JET Program Reflections #5–Christmas

Pictured: A close-up of a typical Japanese Christmas Cake 

Here is the fifth in my Tuesday mini-series of reflections on my experiences in the JET Program, lazily culled from e-mails sent to friends and family at the time. This one looks to be from December, 2003:

*Christmas in Japan*
Please bear in my that my impressions on Christmas in Japan are those of someone that has never actually SPENT a Christmas in Japan. That out of the way, let’s get to the sweeping generalizations. I think one could draw a sloppy parallel between Christmas in Japan and Halloween in America, at least in the way the holiday is treated (though obviously not in the paraphernalia involved). That is to say, like Halloween in the U.S., everyone knows about Christmas here, and you see Christmas stuff at malls and convenience stores everywhere in Japan leading up to the holiday. But at the same time, to continue with the Halloween comparison, it’s not really taken all that seriously; it’s sort of seen as a kid’s holiday, people don’t get the day off of work, and adults without children either ignore it or use it as an excuse to throw a party. Perhaps unlike Halloween, I think Christmas in Japan is also sort of seen as a date holiday, so in that respect maybe it’s more like Valentine’s Day or New Years. Buuut anyway….

I asked kids what typical Christmas foods were, and received answers almost exclusively limited to Kentucky Fried Chicken, champagne, and Christmas Cake. Regarding this last item; I certainly don’t mean to imply that Americans have a monopoly on Christmas traditions, and I’m sure that somewhere, out of all the countries to which Christmas is a native celebration, there are a few that includes cake into the festivities, but I’m pretty sure that all this “Christmas Cake” business is a purely Japanese invention. Eating Kentucky Fried Chicken accompanied by champagne, however, is an old Polish Christmas tradition brought over to Japan by traders about two hundred years ago.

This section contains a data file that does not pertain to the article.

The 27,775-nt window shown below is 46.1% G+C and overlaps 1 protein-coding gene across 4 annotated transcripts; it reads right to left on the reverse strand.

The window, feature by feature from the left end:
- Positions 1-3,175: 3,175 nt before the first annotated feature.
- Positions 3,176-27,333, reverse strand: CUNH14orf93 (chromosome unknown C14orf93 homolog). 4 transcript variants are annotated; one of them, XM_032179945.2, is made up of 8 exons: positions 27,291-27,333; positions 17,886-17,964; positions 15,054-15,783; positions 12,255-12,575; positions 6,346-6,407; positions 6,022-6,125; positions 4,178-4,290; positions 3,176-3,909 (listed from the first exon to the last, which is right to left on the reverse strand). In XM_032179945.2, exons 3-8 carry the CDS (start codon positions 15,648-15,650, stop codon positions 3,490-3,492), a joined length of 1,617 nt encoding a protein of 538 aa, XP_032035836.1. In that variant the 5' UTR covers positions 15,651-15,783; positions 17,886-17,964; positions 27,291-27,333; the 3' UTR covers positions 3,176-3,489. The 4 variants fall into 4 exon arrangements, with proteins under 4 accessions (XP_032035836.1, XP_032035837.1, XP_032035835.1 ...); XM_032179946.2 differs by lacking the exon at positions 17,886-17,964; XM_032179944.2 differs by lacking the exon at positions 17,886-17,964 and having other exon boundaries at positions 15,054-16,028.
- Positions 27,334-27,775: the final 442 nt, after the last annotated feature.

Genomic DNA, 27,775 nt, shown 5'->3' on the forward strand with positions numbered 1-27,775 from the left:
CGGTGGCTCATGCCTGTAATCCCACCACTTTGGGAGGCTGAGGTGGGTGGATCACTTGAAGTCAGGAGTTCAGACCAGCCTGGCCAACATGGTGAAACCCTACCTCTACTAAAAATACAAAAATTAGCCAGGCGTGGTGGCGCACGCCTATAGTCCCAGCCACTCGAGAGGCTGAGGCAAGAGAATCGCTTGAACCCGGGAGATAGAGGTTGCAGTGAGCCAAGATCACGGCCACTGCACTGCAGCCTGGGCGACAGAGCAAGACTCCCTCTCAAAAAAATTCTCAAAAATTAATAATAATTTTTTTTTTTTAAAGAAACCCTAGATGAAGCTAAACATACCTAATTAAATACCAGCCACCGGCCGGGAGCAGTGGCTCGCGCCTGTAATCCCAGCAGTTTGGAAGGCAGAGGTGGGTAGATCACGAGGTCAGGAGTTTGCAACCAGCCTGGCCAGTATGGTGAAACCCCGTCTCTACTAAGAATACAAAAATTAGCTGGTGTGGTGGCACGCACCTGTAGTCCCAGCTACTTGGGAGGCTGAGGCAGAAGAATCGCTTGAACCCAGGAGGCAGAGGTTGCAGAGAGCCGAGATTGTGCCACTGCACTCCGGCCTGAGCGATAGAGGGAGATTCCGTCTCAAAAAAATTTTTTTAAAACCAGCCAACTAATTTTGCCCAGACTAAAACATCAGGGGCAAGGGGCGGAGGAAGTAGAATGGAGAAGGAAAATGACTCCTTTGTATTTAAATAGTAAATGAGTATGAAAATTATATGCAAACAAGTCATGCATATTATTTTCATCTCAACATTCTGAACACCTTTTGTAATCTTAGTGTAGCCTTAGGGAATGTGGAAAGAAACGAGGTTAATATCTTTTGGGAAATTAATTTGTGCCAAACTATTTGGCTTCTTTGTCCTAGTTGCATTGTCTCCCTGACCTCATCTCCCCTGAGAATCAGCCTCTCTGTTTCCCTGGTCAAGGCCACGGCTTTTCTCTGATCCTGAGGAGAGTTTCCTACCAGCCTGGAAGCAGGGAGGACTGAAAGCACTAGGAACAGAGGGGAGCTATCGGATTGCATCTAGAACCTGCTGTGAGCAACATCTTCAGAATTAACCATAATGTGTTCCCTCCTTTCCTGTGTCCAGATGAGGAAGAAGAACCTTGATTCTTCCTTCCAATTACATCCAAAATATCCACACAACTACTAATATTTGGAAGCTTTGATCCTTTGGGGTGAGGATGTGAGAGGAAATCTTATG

In asking kids about their impressions about Christmas during my lessons, I was alternately fascinated by the various things they did and did not know. They all pretty much knew that Christmas is a Christian holiday celebrating the birth of Mr. Christ, V. Mary being his mother. Okay, this seems basic to us I suppose, but you have to keep in mind that Japan is only like one or two percent Christian, so it’s actually kind of impressive. I think most ADULT Americans (much less junior high school aged kids) would be hard pressed to provide ANY facts about Buddhism other than that it’s an Eastern religion. The students also knew about Santa, how he enters people’s homes, and that his mode of transport is a sleigh driven by flying reindeer (though I did recently see a Christmas snack that portrayed Santa riding around on a broom). What gave them trouble was where Santa lives (the consensus seemed to be Finland, or at least SOME country that ended in “land”) and they didn’t seem to be aware that elves make his toys. Or that Santa says “Ho, ho, ho” a lot. And they’ve never seen candy canes before, and think we eat Christmas Cake. I didn’t even bother trying to bring up eggnog, but they did get a kick out of the whole “mistletoe” thing–it is sort of weird, if you think about it…

Merry Christmas, everyone! Think of me as you and your date sip champagne and eat chicken!

Tune in next Tuesday for our sixth installment, dealing with the crowd-pleasing topic, the Weather.

  • Christmas cake is a largely European custom.

    It’s as important as the tree or the presents to set the atmosphere here in England.

    It’s a very rich, dense fruit cake soaked in brandy for the months or month leading to Christmas. Then wrapped in marzipan and icing. Very delicious.

    Really enjoying the insight from your blog (late as I am in discovering it) as I’m looking to apply this November.

    Many Thanks.

  • Apologies, it seems I’m very late in filling you in. So ignore that comment.

  • Katie

    Christmas cake made me oddly angry. Cake’s nice and all, but it’s got a time and a place. Plus, it wasn’t anything like the Christmas cake apparently available in Europe.

  • Jared

    Santa really does live in Finland, according to Finnish people. They even know which mountain he lives on.